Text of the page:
Hello readers and welcome back to our project management series. In our last article, we explored the just in time production system where we focused on the application, benefit and disadvantages of just in time production. In this article we will be analyzing the high cost of low performance on projects.
When it comes to project performance, there is no universally acceptable way to judge a project’s success as no two projects are the same. A project is; however, said to be successful when it is completed within the triple project constraint (cost, time and quality) as defined by the project document and the project was also in line with the organizational’s goal.
There are various reasons why projects fail and these have been discussed in one of our previous articles as can be seen here.
In this article, we will be focusing on the cost and effect of low performance on a project.
Identifying low performance in organizations – As a project manager, one of our primary responsibilities is to identify the causes of poor performance in organizations. Low performance is often as a result of sub-optimal use of resources, which can be either human resources or machine resources.
Before you begin to spend that huge sum of money and time on getting a consultant to help identify if your resources are performing sub-optimally, here are some tips you can use to identify low performance in projects.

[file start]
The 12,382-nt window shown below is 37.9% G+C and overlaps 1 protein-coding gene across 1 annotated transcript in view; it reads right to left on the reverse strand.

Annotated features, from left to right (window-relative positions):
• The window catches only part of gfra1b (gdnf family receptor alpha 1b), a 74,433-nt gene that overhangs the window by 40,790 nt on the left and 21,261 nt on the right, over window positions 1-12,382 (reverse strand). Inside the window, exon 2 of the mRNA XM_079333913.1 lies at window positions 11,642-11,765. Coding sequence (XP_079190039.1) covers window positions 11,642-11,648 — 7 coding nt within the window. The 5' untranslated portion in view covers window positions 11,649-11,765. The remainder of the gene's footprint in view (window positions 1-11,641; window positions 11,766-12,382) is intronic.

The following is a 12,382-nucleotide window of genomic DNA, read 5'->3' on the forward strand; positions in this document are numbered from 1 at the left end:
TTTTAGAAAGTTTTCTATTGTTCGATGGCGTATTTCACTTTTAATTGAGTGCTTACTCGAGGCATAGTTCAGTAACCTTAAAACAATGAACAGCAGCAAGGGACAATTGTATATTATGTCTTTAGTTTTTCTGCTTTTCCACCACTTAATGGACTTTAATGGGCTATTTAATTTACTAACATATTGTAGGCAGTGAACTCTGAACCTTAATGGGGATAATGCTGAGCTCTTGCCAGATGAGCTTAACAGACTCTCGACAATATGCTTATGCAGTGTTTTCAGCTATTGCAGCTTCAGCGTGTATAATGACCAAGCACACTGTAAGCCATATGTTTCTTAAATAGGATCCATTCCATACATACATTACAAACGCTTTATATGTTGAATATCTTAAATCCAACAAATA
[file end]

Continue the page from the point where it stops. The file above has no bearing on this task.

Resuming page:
- Team members are unhappy – One of the easiest sign that could help in identifying low performance in a project situation is the team members’ mood. Leading a group of unhappy team members with low morale would lead to low performance. Non-verbal communication is a general way of communicating mood by team members and understanding what a particular team member is saying would help in deciding what strategy is necessary to improve their performance.
- Target and goals not being met – this is arguably the easiest way to determine low performance in an organizations. The problem with this is that it is often too late as deadlines are already missed, products are completed or output is low. There is a need for a critical reevaluation at any point in time once it is discovered that project goals are not being achieved. Waiting till the end of the project can be disastrous that’s if the project survives till the end.
- High rate of team members’ dependence – Another possible pointer to low performance is the high rate of employee dependency on other team members. While the project might get done and goals are met but you realize that some team members depend largely on a few others to get their work done, then they probably are underperforming. These also put the success of the project in the hands of the few performers, leading to a disaster if at any point in time, one of the performers decides to sabotage the organization.
- Team disagreement – Situations exist where the team members are getting the work done, meeting the deadline and are efficient individually. Everything seems to be working fine asides working together as a team. In cases like this, more time is actually spent in getting the team to work as a team than spent in carrying out the project. Teamwork is an important part of the success of any project and it is our duty as project managers to solve any team-related challenge in order to get the best result. It is important to know that good teamwork does not mean that there would be no diversity of opinion; it only means that the team goal is put over individual goals.